Newswise — According to a new report from Queen’s University Belfast, voters in Northern Ireland are split into three camps as to whether the restored Assembly will last until the end of its current mandate in 2027. 

One third (33%) of voters think the Assembly will last; 31% think it will not last, and 36% say that they are unsure/don’t know. Strong nationalists (39%) and strong unionists (37%) are those who have most confidence in its endurance, with moderates having the least (only 23% of 'neutral’ voters think it will last).  

This latest poll (using a weighted sample of 1,202 respondents from across Northern Ireland) was conducted by LucidTalk for Queen’s University on 2-5 February 2024, just days after the Democratic Unionist Party (DUP) agreed the Safeguarding the Union ‘deal’ with the UK Government, addressing its concerns about the Protocol and enabling a restoration of the devolved institutions.  

The poll found almost three-quarters of respondents (73%) agreeing that the DUP was right to return to Stormont. This includes a clear majority of Alliance, SDLP, Sinn Féin and UUP supporters, and almost half (47%) of DUP voters.  

However, only 24% of respondents believe that the deal secured by the DUP was worth deferring the establishment of the Assembly/Executive for almost two years, although 75% of DUP voters believe that it was.  

The sense of caution regarding the Assembly’s stability is perhaps related to the fact that more than 6 in 10 voters (62%) want political debate in Northern Ireland to ‘move on from’ Brexit/Protocol matters. However, almost a quarter of voters (24%) want to keep a focus in political debate on Brexit/Protocol matters; this includes more than half of respondents (52%) who identify as ‘strongly unionist’.  

Similarly, 65% of respondents overall place the Protocol in the bottom four out of a list of ten concerns with 20% placing it as one of their top three priorities; in contrast, 47% of those identifying as strongly unionist place it as a top three concern.  

Nevertheless, for a majority of voters (55%) a party’s position on the Protocol/Windsor Framework will be ‘key’ to whether they vote for that party in the next UK General Election. This is particularly so for ‘strongly unionist’ voters (75%), much less so for voters identifying as ‘neutral’ (32%). 

This is the tenth in a series of ‘Testing the Temperature’ reports on NI voters views on Brexit and the Protocol produced as part of a four-year project funded by the Economic and Social Research Council (ESRC), part of UK Research and Innovation (UKRI). 

Other key findings include:  

  • 6 in 10 respondents (60%) see the Protocol/Windsor Framework as an appropriate means for managing the effects of Brexit on Northern Ireland and over half (56%) think the Protocol/Windsor Framework is having a positive impact on the Northern Ireland economy (29% disagree).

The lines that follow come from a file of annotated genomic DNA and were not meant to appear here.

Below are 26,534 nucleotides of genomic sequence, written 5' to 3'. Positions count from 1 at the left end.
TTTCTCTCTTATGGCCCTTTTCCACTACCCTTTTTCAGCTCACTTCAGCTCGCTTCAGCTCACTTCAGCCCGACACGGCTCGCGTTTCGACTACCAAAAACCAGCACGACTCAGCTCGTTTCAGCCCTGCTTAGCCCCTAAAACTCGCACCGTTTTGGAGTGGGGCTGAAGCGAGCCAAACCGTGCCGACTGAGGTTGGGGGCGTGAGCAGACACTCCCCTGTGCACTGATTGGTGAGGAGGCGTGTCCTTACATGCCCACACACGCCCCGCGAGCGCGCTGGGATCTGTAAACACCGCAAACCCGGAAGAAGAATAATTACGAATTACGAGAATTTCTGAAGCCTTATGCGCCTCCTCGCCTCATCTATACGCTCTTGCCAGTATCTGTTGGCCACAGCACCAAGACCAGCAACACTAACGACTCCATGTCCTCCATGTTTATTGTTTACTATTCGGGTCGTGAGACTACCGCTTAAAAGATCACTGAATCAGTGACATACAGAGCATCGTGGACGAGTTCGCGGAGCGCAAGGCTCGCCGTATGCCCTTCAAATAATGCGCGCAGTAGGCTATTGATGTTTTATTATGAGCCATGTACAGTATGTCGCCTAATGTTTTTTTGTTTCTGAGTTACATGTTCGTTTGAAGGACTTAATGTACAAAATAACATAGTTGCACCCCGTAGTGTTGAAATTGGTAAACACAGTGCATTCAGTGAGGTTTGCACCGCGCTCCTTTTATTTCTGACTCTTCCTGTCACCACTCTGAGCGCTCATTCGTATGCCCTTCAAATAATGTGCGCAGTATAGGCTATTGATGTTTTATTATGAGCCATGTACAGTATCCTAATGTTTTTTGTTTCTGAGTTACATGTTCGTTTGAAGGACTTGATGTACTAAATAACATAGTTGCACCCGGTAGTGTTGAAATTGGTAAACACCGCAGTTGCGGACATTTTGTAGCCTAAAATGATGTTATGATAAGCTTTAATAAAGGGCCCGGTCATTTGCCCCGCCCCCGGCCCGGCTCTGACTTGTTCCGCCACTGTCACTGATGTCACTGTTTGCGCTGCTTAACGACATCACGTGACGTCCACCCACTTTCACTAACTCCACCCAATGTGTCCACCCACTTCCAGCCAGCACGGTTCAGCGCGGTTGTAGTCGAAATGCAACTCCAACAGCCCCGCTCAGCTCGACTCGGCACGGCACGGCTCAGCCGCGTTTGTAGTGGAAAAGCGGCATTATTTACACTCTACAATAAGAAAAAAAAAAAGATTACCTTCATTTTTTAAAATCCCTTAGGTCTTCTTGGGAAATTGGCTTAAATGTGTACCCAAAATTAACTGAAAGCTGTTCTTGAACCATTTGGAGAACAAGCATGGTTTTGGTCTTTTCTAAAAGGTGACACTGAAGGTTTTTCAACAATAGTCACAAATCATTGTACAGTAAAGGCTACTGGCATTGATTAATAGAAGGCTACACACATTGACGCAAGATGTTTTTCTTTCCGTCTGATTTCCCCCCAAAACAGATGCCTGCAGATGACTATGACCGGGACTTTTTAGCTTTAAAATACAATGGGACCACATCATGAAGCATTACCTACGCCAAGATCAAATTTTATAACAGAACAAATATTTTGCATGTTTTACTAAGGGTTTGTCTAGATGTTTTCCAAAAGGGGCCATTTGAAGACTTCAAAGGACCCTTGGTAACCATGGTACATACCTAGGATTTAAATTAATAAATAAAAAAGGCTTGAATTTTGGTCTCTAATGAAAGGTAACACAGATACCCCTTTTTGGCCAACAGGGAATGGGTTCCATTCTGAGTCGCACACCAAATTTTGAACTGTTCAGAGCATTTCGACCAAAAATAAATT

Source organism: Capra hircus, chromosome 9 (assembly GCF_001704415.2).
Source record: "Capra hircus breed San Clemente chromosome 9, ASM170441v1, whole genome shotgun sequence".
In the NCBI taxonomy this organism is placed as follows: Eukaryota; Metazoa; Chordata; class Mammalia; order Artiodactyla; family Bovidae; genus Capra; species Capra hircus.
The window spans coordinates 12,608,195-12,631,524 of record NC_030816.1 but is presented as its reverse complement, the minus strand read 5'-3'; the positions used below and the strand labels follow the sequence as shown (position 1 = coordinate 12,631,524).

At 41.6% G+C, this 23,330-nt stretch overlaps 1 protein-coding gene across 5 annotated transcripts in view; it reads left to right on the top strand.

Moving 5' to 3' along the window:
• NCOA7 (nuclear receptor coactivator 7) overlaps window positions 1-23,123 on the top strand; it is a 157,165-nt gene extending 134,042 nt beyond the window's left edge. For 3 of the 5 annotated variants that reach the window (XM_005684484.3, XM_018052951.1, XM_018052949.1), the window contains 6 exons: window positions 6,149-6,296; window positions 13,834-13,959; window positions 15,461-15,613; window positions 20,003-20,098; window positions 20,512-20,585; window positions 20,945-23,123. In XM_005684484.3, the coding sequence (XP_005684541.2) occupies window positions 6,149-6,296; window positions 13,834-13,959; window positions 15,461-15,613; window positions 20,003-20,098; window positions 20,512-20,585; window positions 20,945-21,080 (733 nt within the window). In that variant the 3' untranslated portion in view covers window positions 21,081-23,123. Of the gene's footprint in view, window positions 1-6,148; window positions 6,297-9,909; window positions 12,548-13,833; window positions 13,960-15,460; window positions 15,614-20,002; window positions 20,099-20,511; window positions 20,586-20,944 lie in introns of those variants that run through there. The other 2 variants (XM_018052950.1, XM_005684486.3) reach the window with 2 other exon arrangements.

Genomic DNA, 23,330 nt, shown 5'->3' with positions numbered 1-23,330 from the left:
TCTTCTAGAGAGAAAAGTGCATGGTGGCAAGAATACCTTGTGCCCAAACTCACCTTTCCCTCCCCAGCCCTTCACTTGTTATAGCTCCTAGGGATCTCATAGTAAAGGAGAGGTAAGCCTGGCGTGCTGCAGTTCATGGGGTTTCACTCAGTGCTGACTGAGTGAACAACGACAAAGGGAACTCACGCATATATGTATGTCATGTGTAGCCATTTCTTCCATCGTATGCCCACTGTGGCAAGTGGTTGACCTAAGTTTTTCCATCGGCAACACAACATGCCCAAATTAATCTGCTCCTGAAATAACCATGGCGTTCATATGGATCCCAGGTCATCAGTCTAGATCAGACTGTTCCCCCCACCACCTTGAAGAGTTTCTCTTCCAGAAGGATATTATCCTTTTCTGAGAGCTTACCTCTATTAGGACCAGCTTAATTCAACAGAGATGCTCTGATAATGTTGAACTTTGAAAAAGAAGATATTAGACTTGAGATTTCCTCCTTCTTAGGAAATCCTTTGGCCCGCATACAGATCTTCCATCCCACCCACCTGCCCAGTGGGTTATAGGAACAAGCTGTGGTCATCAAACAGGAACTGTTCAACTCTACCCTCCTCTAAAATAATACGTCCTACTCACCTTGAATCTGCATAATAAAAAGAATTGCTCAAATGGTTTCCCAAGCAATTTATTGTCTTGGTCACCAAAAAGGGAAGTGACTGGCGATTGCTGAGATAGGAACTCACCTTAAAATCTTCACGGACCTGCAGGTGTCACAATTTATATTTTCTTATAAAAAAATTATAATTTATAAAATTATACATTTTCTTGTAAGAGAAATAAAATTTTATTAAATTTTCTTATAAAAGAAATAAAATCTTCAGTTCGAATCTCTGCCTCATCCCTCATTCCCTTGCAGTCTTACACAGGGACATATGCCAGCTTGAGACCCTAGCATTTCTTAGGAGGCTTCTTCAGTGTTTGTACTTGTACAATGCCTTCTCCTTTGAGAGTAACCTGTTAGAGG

• As in previous polls, more than half of voters (55%) regard the Protocol/Windsor Framework as overall ‘a good thing for Northern Ireland’; 29% of respondents disagree that is so (a drop from 35% disagreeing in October 2023). 

  • Just over two thirds (68%) of voters think the Protocol/Windsor Framework offers unique set of post-Brexit economic opportunities compared to the rest of the UK. 

  • Despite its Safeguarding the Union commitments, the UK Government remains far more distrusted (81%) than trusted (4%) to manage Northern Ireland’s interests with respect to the Protocol/Windsor Framework. 

  • The majority of voters (84%), including majorities of all political perspectives, agree it is important that business and civil society groups in NI have their voices heard on the implementation of the Protocol/Windsor Framework. 

  • Almost a third of voters (32%) agree that MLAs should attempt to use the Stormont Brake to block updates to EU legislation ‘irrespective of consequences’. The majority of voters (53%) disagree.  

  • More than half of respondents (56%) want their MLAs to support the continued application of the Protocol/Windsor Framework in the Assembly’s Democratic Consent vote later this year; less than one third (30%) want MLAs to vote against (the lowest proportion to date). 

Speaking about the latest findings, Principal Investigator, Professor David Phinnemore from the School of History, Anthropology, Philosophy and Politics at Queen’s said:

“For most voters in Northern Ireland, there are far more important issues to be addressed than any lingering concerns they might have about the Protocol/Windsor Framework. Most voters want political debate to move on and for MLAs to vote for the continuation of the Protocol/Windsor Framework later this year. For a minority, these arrangements clearly remain a matter of concern. With the UK Government’s Safeguarding the Union ‘deal’ with the DUP, some have been persuaded that their concerns are being addressed, and hence we are generally seeing a further decline in negative attitudes towards the Protocol/Windsor Framework.” 

Co-Investigator, Professor Katy Hayward from the School of Social Sciences, Education and Social Work at Queen’s commented:

“The DUP deal on the Protocol has clearly not removed opposition to it from among strong unionists. Now political contention over it has moved to being within the Assembly. We can expect to see the ramifications of that in practice. For example, three quarters of strong unionists (78%) want to see the Stormont Brake exercised by MLAs, compared to 4% of nationalists and others. The test for the stability of the Assembly will be on how such mechanisms are used and responded to.” 

For the full report and findings, please visit: and follow on X: @PostBrexitGovNI. 


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